We went into Summer with big plans for traveling, reading, art, music, and even a little math but when Green Works reached out to us to partner on their new initiative we realized that we had left science off of the schedule. We needed to get these girls busy with some exciting experiments to encourage their love of science and the AAUW (American Association of University Women) Scientists and Green Works were ready to help.
Our society tells girls and women that they don’t belong in science, technology, engineering, and math (STEM) fields. As early as first grade, children have already developed a sense of gender identity, and most have developed unconscious bias associating boys with math. Toys still reinforce rigid, highly gendered stereotypes that encourage only boys to build or engineer. Take a look at Green Works AWESOME video which explains why they were inspired to launch this initiative and how they plan to accomplish their goal of build a STEM Pipeline for Girls and Women.
Read on for instructions on how to conduct one of their science experiments with a few household products.
• Standard drinking glass
• 1 tablespoon baking soda
• 1 tablespoon Green Works Laundry Detergent
• 3/4 cup of water
• 1/4 of white vinegar
• Food coloring
• Cookie sheet
Step 1: Set the drinking glass on your cookie sheet. Add your vinegar and laundry detergent.
Step 2: Add your water and several drops of food coloring. Stir.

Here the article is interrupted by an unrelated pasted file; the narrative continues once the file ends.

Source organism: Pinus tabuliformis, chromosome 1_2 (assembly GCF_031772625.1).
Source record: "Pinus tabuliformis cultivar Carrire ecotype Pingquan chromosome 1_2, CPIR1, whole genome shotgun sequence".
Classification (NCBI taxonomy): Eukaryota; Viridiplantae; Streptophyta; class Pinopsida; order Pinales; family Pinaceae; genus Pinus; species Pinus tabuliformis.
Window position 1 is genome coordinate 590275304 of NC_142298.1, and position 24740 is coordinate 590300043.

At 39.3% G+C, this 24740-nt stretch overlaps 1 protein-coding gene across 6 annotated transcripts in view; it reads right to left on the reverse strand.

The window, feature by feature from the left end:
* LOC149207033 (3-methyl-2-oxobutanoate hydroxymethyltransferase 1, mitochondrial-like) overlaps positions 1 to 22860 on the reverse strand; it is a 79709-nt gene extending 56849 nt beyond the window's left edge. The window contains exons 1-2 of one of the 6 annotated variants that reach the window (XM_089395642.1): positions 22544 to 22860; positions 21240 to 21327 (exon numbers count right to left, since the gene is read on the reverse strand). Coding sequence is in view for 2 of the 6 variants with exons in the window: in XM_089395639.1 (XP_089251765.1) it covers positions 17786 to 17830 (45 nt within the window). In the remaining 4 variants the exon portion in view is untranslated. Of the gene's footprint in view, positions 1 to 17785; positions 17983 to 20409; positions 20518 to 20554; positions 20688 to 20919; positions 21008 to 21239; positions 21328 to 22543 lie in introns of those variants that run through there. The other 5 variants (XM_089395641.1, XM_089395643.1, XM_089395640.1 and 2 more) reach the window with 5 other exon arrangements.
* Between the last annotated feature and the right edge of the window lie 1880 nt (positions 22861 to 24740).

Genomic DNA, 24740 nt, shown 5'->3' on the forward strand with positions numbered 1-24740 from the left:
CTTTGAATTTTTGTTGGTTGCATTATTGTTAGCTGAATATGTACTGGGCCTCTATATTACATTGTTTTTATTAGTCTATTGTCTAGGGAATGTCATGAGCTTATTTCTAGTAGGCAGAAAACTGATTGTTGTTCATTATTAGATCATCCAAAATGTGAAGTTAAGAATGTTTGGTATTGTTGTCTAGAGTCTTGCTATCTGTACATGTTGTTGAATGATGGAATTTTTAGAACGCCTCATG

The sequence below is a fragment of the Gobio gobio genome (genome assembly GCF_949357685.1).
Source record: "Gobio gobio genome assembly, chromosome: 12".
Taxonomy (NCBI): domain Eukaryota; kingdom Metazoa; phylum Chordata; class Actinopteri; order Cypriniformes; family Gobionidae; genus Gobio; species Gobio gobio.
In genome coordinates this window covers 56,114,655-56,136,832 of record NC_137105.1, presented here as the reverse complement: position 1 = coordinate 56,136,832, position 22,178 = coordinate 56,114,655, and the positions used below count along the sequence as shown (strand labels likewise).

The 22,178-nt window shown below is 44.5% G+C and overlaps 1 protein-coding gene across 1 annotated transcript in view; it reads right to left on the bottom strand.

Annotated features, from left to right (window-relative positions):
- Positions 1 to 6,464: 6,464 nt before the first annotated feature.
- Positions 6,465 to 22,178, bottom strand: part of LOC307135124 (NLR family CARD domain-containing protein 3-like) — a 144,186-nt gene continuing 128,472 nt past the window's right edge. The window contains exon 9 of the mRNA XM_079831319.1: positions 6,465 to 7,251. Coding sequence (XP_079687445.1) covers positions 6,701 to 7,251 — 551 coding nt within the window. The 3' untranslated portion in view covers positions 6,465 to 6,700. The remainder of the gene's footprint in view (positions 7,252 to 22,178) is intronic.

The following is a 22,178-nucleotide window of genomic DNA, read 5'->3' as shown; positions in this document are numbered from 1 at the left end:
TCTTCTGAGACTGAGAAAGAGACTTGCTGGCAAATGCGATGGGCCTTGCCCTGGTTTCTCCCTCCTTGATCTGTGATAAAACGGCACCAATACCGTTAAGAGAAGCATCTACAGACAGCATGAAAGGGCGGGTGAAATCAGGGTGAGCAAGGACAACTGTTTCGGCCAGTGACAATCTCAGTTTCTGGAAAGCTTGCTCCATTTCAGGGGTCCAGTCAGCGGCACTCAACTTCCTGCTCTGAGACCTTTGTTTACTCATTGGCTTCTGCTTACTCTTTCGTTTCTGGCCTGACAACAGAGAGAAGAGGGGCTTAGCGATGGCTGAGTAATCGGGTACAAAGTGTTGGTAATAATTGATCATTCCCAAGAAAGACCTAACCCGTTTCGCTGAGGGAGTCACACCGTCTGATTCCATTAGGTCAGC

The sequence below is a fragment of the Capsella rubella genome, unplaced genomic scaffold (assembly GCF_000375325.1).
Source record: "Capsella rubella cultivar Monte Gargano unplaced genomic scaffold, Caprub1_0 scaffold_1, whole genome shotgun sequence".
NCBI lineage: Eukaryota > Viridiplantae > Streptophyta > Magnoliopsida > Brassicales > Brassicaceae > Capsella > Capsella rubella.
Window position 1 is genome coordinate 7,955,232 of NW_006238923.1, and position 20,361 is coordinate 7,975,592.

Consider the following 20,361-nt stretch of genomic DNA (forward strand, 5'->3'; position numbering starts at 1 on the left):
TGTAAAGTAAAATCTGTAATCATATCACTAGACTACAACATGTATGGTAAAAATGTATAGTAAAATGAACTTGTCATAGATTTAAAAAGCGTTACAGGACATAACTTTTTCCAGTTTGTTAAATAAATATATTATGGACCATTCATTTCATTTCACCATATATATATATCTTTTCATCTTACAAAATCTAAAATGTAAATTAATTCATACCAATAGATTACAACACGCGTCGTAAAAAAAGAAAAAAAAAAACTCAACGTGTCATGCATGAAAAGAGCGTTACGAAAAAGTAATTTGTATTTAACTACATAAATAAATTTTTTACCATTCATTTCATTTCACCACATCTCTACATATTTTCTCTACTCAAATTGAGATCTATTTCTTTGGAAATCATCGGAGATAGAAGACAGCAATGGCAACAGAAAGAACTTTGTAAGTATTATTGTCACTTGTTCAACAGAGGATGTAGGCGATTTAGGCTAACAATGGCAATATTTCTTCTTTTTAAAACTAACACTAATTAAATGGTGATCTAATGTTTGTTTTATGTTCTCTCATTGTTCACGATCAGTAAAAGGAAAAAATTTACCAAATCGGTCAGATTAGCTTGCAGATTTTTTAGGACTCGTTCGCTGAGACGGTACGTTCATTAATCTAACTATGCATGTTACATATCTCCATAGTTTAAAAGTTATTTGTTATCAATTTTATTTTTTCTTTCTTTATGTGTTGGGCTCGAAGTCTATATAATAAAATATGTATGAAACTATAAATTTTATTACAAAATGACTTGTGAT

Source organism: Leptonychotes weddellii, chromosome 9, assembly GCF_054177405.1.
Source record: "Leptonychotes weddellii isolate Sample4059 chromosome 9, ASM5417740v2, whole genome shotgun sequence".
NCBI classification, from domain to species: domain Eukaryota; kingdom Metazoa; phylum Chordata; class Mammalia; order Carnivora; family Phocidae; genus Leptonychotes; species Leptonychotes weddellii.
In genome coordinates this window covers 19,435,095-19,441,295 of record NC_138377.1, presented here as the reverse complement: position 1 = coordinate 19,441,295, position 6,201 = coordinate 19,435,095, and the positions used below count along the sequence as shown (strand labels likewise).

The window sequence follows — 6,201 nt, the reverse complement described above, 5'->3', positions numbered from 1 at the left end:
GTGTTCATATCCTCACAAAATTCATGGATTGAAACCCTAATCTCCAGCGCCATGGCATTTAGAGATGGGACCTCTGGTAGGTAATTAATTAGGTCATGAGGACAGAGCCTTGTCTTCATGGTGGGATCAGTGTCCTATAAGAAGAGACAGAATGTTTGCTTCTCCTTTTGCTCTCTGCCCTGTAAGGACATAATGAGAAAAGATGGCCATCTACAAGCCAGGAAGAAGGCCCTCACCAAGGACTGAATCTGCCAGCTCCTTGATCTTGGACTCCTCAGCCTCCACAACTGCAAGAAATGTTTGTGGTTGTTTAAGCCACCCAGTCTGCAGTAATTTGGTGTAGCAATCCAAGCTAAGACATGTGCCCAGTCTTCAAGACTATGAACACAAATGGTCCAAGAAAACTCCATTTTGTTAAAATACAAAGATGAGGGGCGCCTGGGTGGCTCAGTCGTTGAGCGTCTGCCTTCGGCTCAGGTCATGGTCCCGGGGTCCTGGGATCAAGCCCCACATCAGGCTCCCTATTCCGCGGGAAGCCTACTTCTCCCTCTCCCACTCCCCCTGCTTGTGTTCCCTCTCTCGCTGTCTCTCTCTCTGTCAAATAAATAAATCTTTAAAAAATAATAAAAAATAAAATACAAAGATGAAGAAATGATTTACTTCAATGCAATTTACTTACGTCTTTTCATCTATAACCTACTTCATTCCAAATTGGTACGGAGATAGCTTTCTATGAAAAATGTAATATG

Step 3: Quickly add the baking soda. Watch as the foam fizzes and pops!
We had so much fun that we had to try a different color! Green, of course.
Why did that happen?
In this experiment, the fizz is produced by a chemical reaction between baking soda and vinegar and one of the products of the reaction is carbon dioxide gas. This gas forms bubbles that are surrounded by the liquid. The laundry detergent makes the bubbles last longer, and a foam is produced. The food coloring? Well, that’s just for fun.
Project developer: Alexis Lennon currently interns with the American Association of University Women (AAUW) in their Fellowships and Grants department. Alexis is also a first year graduate student at American University.
This post was created in partnership with @GreenWorks
Yay girls! Yay science!
Shouldn’t step 3 be baking soda, not vinegar?
Yes, Chelsea, thank you! Geez Luise!
What a fun elementary experiment!